Trouble Thinking

June 7, 2010

How the Medium Subverts Red Dead Redemption’s Story

Filed under: Video Games — Tags: , , , — Chris @ 10:46 pm

As much as Red Dead Redemption does right as a videogame story, there is another aspect that is so blatantly, glaringly, jarring that it’s almost as if Rockstar simply crossed their fingers while they were making the game, praying that no one would notice. It is the massive elephant in the room throughout the entire playthrough, and is probably the only flaw (albeit, an enormous one), in what is otherwise a detailed, well constructed, believable game world. The problem I am writing of, is the fact that John Marston the story’s protagonist, and John Marston the player character, are not the same person.

By the time we meet him, Marston really isn’t that bad of a guy. He is a man who, while capable of great violence, is reticent to use that violence unless he is forced to. While he makes a lot of threats, and has a strong outward shell of cynicism, actions speak louder than words, and those actions show him standing up for those he feels are downtrodden or deserving of his help. He’s shown as a guy who ultimately wants nothing more than to do right by his family, and have a future where he does actual cowboy stuff like herding cattle, as opposed to movie cowboy stuff, like killing dozens of gunslingers in cold blood.

If actions speak louder than words though, John Marston the player character is some kind of maniacal sociopath. As a player character, Marston is a man capable of great violence, who thinks that that violence is fucking awesome. He’ll reduce entire towns’ populations to zero, drag people behind his horse at full speed, kill any number of defenseless farm animals, and tie women to the train tracks, like he’s Snidely fucking Whiplash, just so that he can get 5 achievement points.

Unlike games like Mass Effect or Fallout 3, none of these actions affect the story in any way. John Marston can kill two dozen sheriff’s deputies one second, immediately after which he’ll go on a mission with his good buddy the Sheriff to bring in those rascally Bollard twins.

Yet, much like Mass Effect or Fallout 3, Red Dead Redemption keeps track of all of your actions—in fact, even going so far to one up those games. In addition to a very Bioware-esque “honor” meter, the game keeps a surprisingly detailed inventory of all of your offenses, providing an enormous list of crimes, ranging from “vandalism” all the way to “murder of a law officer,” complete with a tally of how many times you have committed each. That, combined with a bounty for your arrest that only accumulates over time, means there’s an awful lot of continuity thrown behind all of your criminal acts—something which serves to make it all the more bizarre when none of the characters ever comment on it.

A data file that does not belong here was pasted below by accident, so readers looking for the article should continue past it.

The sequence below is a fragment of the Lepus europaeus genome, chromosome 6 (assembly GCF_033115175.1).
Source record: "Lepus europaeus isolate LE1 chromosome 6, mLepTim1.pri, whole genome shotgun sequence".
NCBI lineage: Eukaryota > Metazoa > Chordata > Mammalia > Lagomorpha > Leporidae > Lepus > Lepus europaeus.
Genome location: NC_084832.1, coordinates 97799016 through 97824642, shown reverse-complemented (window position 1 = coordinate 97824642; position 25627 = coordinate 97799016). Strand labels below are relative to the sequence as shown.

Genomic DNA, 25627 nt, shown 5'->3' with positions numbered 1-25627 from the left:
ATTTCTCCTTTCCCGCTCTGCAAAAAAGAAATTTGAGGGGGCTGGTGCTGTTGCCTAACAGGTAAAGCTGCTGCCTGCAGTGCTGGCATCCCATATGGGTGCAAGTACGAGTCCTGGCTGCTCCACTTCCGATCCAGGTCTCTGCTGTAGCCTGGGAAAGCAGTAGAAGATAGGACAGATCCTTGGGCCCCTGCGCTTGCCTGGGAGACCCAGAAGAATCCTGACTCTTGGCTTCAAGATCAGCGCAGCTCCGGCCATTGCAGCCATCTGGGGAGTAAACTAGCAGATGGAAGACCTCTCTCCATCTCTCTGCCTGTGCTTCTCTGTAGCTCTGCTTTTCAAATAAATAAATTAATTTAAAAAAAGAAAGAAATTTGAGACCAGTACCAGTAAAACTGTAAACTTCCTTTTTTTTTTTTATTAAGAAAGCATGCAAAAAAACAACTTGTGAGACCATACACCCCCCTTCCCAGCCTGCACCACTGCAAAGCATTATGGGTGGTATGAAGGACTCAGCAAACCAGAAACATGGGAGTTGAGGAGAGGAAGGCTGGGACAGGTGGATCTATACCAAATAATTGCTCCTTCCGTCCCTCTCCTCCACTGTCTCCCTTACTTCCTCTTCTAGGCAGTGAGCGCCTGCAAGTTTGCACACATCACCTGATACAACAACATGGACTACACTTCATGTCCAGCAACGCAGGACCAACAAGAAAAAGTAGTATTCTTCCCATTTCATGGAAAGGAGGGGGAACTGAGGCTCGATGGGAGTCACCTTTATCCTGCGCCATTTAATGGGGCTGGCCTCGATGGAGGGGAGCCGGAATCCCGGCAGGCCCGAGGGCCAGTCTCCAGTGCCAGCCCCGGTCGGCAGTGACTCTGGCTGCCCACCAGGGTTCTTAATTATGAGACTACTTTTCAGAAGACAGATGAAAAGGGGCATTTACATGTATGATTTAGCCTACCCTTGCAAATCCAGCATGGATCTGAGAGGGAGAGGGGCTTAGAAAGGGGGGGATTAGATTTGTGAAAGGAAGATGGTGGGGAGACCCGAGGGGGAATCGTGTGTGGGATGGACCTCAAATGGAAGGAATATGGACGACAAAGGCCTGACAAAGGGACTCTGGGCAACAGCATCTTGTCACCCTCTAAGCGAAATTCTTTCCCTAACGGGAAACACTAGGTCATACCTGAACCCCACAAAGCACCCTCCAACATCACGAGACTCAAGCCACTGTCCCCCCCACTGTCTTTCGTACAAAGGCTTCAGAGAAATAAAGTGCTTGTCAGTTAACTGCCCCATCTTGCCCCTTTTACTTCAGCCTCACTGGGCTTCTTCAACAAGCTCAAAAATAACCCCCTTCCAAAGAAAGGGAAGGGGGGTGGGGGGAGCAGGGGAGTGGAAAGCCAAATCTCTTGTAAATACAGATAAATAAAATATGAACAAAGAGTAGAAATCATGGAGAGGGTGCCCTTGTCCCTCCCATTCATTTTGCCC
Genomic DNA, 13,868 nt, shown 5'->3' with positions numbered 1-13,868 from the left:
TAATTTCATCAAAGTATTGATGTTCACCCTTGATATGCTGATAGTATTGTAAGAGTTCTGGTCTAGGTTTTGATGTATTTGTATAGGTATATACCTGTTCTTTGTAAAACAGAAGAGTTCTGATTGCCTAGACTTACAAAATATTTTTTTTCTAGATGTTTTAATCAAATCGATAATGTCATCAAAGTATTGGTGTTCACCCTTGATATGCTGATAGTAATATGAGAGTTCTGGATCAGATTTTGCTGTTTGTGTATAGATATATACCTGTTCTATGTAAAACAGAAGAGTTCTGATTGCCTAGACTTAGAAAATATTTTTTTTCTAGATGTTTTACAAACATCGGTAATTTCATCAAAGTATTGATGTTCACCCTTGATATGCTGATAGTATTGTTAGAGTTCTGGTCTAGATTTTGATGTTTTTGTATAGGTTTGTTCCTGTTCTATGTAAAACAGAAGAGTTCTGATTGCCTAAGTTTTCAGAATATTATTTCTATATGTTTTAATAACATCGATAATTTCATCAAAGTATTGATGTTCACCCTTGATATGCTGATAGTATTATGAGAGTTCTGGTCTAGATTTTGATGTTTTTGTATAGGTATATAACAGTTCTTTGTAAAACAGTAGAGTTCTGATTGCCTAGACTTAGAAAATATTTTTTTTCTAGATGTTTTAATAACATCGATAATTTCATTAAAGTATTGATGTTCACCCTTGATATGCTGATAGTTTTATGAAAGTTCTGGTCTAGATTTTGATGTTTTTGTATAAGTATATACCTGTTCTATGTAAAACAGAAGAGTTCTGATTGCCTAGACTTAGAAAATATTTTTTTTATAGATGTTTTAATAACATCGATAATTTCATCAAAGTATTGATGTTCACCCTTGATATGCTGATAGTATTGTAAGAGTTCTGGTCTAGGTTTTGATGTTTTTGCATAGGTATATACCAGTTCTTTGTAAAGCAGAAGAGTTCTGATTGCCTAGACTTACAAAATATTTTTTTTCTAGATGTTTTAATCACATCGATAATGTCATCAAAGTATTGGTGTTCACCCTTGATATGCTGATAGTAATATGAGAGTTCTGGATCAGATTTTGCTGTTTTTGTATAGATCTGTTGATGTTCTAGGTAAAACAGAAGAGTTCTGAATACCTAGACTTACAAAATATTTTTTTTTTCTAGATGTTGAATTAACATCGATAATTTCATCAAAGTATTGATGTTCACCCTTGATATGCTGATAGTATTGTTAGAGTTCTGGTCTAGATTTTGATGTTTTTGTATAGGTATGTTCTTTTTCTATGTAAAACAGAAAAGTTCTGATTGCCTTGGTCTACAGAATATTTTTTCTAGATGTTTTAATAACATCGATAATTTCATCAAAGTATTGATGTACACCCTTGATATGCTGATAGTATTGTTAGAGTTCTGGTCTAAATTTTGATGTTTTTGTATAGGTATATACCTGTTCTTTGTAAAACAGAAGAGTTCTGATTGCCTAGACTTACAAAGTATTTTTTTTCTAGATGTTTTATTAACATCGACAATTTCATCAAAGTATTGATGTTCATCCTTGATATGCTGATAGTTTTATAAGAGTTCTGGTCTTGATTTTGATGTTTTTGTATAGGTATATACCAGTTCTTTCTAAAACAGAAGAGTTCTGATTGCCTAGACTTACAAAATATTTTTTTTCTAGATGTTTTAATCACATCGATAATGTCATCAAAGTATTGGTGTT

While it’s undeniable that the ability to be an utter bastard is a major source of fun in Rockstar’s games, it just seems so strange to me that Rockstar can use the medium to serve the story so well in one regard, while at the same time letting this issue do so much to undercut it. I know Rockstar did not intend to make a Mass Effect style RPG, but at the same time, they can’t go so far out of their way to pretend that Red Dead Redemption the game and Red Dead Redemption the story are completely different entities, when everything else about their game design demands that they be the same.

June 4, 2010

How Red Dead Redemption’s Story Uses the Medium to Subvert Players’ Expectations

I don’t particularly feel like writing a review of Red Dead Redemption. There are plenty of glowing appraisals of the game out there already, and all I really need to tell you is that, while I experienced a couple minor bugs and other petty annoyances, RDR is an excellent game, I enjoyed the hell out of it, and if you’ve been considering getting it, you should.

What I do feel like writing about however, is one aspect of the game I found especially interesting. That is, how it takes advantages of some of the standards tropes of the video game medium to allow the story to completely subvert the player’s expectations.  Word of warning, I intend to spoil the hell out of some important plot details after this point, so if you’re one of those people (like me) who likes to be surprised, stop here.


May 19, 2010

Red Dead Redemption First Impressions

Filed under: Game News — Tags: , , , , — Durandal @ 11:45 am

So, you may or may not have heard about this new game coming out.

The game is called Red Dead Redemption!

Red Dead Redemption, besides being a really fun to say example of assonance, is a game about being a gunslinger in the Almost Not Wild West of the turn of the century. Things are changing fast with the adoption of rail, telephone, and automobiles. Revolution is afoot in nearby Mexico. You need to figure out how to make your way in the world.

Oddly enough, although Westerns are one of the most popular genres in recent history almost no games have been set during the Old West. Red Dead Redemption does the setting very well, driving home the changing times while delivering a heaping dose of Western style gunslinging action. Sure, in the actual old west, people probably didn’t really shoot each other for looking shifty-eyed and bandits most likely never really rode through towns shooting their guns in the air and hollering for no particular reason… but that doesn’t make it any less fun of a setting.

Red Dead Redemption is a game that basically drops you in the Old West with a pistol and a horse, and asks you to figure out what you want to do. Most of the meat of the game comes from either following story-quests by talking to significant people or just riding around in the wild doing challenges like hunting or sharpshooting until you come upon someone in need.


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